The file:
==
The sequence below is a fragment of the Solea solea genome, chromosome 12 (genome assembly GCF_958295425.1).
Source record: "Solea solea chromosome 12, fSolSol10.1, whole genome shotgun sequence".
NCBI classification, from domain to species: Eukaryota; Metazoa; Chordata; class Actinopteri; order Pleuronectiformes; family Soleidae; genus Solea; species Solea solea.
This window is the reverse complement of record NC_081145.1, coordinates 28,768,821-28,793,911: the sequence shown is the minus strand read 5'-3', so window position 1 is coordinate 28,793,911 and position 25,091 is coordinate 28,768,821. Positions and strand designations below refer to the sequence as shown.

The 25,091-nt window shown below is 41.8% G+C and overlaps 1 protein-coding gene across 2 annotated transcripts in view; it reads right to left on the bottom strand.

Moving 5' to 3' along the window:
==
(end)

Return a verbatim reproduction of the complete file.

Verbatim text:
The sequence below is a fragment of the Solea solea genome, chromosome 12 (genome assembly GCF_958295425.1).
Source record: "Solea solea chromosome 12, fSolSol10.1, whole genome shotgun sequence".
NCBI classification, from domain to species: Eukaryota; Metazoa; Chordata; class Actinopteri; order Pleuronectiformes; family Soleidae; genus Solea; species Solea solea.
This window is the reverse complement of record NC_081145.1, coordinates 28,768,821-28,793,911: the sequence shown is the minus strand read 5'-3', so window position 1 is coordinate 28,793,911 and position 25,091 is coordinate 28,768,821. Positions and strand designations below refer to the sequence as shown.

The 25,091-nt window shown below is 41.8% G+C and overlaps 1 protein-coding gene across 2 annotated transcripts in view; it reads right to left on the bottom strand.

Moving 5' to 3' along the window: